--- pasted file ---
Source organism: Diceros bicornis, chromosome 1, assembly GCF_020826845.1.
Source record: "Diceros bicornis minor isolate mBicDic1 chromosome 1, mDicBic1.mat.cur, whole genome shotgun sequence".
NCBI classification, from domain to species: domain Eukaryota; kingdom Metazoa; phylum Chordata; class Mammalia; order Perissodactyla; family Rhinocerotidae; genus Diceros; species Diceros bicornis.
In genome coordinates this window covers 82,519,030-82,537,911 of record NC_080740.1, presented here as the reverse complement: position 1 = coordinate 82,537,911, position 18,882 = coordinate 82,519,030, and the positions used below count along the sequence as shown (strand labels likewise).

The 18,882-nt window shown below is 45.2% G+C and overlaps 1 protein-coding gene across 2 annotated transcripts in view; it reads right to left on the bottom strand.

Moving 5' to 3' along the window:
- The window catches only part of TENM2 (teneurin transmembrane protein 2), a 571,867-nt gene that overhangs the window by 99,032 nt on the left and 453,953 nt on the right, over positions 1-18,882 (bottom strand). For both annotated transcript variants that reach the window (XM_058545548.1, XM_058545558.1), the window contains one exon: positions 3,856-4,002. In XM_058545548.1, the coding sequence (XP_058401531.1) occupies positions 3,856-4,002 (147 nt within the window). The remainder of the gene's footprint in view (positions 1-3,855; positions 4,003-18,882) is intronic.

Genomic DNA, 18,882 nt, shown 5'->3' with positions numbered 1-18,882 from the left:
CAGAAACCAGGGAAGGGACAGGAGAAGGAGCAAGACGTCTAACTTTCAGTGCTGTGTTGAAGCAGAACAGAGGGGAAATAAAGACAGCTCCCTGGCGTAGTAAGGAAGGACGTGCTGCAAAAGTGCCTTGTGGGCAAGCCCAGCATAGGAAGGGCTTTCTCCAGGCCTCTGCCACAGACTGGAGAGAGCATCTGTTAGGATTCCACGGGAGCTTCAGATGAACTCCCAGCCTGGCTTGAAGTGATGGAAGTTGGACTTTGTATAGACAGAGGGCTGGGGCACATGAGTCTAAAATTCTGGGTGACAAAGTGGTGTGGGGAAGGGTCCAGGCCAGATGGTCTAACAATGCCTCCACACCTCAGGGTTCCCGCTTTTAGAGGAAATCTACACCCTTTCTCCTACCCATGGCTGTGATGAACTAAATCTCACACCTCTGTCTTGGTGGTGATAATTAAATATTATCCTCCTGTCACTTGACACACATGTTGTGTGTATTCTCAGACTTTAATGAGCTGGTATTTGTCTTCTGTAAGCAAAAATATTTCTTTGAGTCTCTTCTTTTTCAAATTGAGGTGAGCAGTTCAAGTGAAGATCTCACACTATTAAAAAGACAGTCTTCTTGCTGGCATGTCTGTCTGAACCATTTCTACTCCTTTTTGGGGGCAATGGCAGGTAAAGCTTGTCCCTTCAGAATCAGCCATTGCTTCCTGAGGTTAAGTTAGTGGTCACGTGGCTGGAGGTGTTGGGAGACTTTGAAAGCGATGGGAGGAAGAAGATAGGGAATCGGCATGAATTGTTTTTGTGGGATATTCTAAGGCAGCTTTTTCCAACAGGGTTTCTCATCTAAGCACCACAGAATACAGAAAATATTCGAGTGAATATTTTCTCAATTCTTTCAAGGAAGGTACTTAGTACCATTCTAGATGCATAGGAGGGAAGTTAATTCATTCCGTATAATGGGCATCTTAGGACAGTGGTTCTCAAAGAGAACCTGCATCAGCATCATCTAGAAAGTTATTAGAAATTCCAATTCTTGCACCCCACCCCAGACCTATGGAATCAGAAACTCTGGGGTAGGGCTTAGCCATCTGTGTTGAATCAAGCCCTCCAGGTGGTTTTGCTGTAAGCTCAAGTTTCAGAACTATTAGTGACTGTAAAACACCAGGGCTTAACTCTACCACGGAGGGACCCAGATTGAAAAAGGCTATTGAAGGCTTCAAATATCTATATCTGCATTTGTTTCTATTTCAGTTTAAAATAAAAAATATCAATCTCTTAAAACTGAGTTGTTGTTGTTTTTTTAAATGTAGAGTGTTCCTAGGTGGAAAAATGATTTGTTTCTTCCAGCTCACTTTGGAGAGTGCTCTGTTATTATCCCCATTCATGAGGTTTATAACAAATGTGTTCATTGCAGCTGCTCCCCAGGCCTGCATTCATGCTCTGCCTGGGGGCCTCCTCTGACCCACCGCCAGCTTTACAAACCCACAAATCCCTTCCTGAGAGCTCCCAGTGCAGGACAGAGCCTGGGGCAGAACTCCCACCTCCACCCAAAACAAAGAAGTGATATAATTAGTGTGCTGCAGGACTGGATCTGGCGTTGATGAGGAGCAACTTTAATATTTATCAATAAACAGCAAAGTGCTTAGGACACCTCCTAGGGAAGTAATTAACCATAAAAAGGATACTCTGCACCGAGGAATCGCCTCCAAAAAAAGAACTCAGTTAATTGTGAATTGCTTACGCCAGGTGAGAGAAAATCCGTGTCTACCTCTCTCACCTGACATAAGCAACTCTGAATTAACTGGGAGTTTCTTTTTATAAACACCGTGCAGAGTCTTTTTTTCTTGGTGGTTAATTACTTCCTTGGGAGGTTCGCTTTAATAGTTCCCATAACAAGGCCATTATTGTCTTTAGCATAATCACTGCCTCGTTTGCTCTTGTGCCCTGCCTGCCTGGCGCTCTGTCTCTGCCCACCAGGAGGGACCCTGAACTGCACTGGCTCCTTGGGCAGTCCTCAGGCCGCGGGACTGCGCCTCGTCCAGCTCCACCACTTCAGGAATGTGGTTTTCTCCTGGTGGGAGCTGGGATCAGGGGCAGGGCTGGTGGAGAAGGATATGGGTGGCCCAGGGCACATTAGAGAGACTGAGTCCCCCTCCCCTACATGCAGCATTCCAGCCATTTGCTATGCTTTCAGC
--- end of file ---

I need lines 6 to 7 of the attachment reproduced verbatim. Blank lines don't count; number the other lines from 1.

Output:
Moving 5' to 3' along the window:
- The window catches only part of TENM2 (teneurin transmembrane protein 2), a 571,867-nt gene that overhangs the window by 99,032 nt on the left and 453,953 nt on the right, over positions 1-18,882 (bottom strand). For both annotated transcript variants that reach the window (XM_058545548.1, XM_058545558.1), the window contains one exon: positions 3,856-4,002. In XM_058545548.1, the coding sequence (XP_058401531.1) occupies positions 3,856-4,002 (147 nt within the window). The remainder of the gene's footprint in view (positions 1-3,855; positions 4,003-18,882) is intronic.